Gary Horvath is a USPTA master pro, founder and past president of the USA Professional Platform Tennis Association, charter member of PPTR, a certified coach with USA Volleyball and a long-standing member of the Wilson Advisory Staff.
His experience as a tennis pro has covered the entire spectrum from grassroots to college tennis. In addition, Gary Horvath has conducted extensive business and economic research that has largely supported the state of Colorado's economic development efforts.
U.S. AND TENNIS INDUSTRY WORKFORCE CRISIS
The tennis industry has a workforce crisis!
By Gary Horvath
Changing economic conditions and evolving demographics have created significant challenges for leaders in all industries. In addition, leaders in many industries have a better understanding of workforce development principles and how to implement them than leaders in the tennis industry.
A summary of the United States economic and demographic issues facing the tennis industry follows.
Between 2001 and 2017, there was an oversupply of job applicants. In 2017, the labor supply reversed course, and there has been a shortage of job seekers since then, with the exception of 18 months during the COVID-era. What has the tennis industry done to address the shortage of qualified tennis professionals?
During the recent labor shortages, it has been necessary for businesses to recruit and fill vacant positions with workers employed by other companies, thus creating a domino effect of workers moving between companies. What can the tennis industry do to increase the number of qualified tennis professionals?
Women comprise about 47% of the labor force. Is it possible for the tennis industry to increase the number of women tennis professionals? If so, how?
The number of people in the youngest age groups is caused by lower fertility rates. In turn, there is a smaller market and greater competition for tennis players and teaching professionals. Similarly, the aging of the Silent Generation, Baby Boomers, and Generation X have reduced the number of potential tennis players. About 39% of the U.S. population is in the 25 to 54 age range. This category is the primary market for the workforce and the adult target market for the tennis industry. How has the tennis industry reacted to these changes in demographics?
Tight Labor Market Felt in the Tennis Industry
The data shows that between 2001 and 2017 the unemployment rate was above 4.5%. There was an oversupply of workers and an adequate supply of tennis professionals. The downturns caused by the Great Financial Crisis and the COVID-related policies were partially responsible for the oversupply of workers.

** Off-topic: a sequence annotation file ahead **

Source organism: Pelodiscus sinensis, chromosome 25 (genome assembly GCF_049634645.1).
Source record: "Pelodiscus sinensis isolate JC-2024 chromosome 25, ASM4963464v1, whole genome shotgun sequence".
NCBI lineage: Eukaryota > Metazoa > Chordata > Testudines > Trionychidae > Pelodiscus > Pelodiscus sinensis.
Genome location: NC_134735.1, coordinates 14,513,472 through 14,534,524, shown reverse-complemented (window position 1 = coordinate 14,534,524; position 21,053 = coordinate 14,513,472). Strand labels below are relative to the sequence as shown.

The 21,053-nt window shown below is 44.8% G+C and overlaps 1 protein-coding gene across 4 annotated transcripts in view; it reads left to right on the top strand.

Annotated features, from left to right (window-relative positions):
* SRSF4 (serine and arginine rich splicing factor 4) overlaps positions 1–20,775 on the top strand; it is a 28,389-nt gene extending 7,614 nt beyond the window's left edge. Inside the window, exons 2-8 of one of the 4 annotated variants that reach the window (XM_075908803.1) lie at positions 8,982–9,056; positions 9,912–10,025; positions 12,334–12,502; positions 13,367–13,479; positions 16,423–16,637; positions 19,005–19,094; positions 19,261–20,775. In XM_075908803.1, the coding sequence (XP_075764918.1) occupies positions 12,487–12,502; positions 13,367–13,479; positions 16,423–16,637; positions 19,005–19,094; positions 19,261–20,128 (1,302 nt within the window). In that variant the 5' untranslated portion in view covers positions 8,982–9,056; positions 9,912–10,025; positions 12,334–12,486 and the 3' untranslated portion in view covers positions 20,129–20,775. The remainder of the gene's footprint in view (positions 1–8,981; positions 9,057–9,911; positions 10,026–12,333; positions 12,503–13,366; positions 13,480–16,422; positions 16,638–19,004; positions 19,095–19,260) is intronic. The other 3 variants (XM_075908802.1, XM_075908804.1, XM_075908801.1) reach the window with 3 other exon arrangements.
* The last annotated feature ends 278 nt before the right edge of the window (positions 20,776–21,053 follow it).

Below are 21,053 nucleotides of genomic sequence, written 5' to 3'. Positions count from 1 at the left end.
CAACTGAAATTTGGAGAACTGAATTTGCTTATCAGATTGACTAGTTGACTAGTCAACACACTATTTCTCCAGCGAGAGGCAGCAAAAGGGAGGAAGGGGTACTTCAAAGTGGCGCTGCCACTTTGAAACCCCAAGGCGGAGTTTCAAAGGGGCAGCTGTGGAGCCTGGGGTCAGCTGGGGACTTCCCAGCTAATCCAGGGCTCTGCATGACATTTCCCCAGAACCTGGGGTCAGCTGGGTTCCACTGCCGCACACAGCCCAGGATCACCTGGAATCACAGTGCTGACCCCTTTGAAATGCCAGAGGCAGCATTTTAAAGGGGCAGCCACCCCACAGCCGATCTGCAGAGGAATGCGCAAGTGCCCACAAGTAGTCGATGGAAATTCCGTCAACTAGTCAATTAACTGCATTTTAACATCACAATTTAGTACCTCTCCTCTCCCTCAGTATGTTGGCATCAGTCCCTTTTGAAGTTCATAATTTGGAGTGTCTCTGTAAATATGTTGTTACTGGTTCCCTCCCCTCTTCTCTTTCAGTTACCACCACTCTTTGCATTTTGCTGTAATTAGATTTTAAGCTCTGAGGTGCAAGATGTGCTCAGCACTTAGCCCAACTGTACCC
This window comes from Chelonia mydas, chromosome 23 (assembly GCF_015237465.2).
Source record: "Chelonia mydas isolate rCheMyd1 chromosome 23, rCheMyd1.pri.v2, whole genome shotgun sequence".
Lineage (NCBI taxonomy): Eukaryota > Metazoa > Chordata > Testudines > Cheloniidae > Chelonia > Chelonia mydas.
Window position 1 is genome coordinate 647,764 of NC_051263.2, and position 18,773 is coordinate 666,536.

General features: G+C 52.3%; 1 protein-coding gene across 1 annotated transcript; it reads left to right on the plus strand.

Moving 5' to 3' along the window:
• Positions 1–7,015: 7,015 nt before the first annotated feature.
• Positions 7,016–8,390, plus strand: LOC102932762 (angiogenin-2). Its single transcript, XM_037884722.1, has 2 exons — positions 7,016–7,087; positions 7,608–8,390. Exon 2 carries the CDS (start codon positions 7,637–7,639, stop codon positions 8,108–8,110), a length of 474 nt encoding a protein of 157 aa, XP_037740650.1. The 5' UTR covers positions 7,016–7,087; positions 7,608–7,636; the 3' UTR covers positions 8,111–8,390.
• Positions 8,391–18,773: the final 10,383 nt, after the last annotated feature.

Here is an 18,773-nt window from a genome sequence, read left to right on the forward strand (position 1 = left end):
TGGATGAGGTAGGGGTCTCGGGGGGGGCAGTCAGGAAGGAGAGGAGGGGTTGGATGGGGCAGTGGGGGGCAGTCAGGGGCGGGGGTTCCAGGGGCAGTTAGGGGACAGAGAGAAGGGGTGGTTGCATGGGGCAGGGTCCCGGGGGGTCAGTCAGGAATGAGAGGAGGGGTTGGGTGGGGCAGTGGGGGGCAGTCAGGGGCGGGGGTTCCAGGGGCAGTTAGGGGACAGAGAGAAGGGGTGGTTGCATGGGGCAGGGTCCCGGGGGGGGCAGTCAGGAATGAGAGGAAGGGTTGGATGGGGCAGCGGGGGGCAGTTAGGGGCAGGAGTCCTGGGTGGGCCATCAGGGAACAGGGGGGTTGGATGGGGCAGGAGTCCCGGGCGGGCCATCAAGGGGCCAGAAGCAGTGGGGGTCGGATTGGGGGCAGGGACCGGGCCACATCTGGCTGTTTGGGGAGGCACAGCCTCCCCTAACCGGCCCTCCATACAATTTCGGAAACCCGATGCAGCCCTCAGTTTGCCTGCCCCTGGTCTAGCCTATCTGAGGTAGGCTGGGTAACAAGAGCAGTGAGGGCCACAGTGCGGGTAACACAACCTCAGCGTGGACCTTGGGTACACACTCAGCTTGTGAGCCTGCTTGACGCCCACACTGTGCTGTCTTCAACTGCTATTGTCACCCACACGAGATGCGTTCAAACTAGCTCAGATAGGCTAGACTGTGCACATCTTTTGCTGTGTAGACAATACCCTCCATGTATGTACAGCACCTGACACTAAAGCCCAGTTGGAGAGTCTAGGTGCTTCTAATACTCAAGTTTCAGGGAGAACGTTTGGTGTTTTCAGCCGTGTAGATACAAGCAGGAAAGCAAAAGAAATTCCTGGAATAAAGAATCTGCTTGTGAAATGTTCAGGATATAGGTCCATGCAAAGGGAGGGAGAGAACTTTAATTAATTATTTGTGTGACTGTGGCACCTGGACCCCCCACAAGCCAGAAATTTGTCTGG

The situation changed in March 2017 when the unemployment rate dropped to 4.5%. For the next 36 months, the rate was below 4.5%.
In April 2020, the unemployment rate jumped to 14.7%. By October 2021, it returned to 4.5% and has been below that level since then. During this period, the number of USPTA memberships has declined.
The labor shortage will not go away in the near term. The October 2023 Wells Fargo U.S. Economic Forecast expects the unemployment rate to remain below 4.5% through at least 2025.
Where are Tennis Businesses Finding Tennis Professionals?
A look at Bureau of Labor Statistic job openings data and the number of unemployed tells a similar story to the analysis in the previous section. In April 2021, the economy began to pick up steam as the number of monthly U.S. job openings topped 9.1 million. Openings have been above that level since.
Chart II shows the ratio of job openings vs. the number of unemployed, a simple gauge of the supply of workers for open jobs. When the ratio is less than 1.0, the number of unemployed exceeds the number of job openings. If the ratio is more than 1.0, there is a shortage of unemployed to fill the open jobs. If the ratio is exactly 1.0, the number of unemployed workers equals the number of job openings. Equilibrium seldom happens.
By this measure, there was a shortage of applicants from February 2018 to February 2020. That changed during the pandemic. There was an oversupply of job seekers from March 2020 to April 2021. The labor shortage returned in May 2021.
Research presented at the 2023 National Association of Business Economists Conference indicated that business leaders fill only about 15% of the job openings from the unemployed. That means businesses often hire workers currently employed by other companies, creating a chain reaction of workers upgrading their positions. The best place to find a tennis professional is to look at other facilities.
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The Answer: Women's Tennis Coaches Association.
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Where are the Women Tennis Professionals?
The Bureau of Labor Statistics measures the number of women in the labor force in two ways.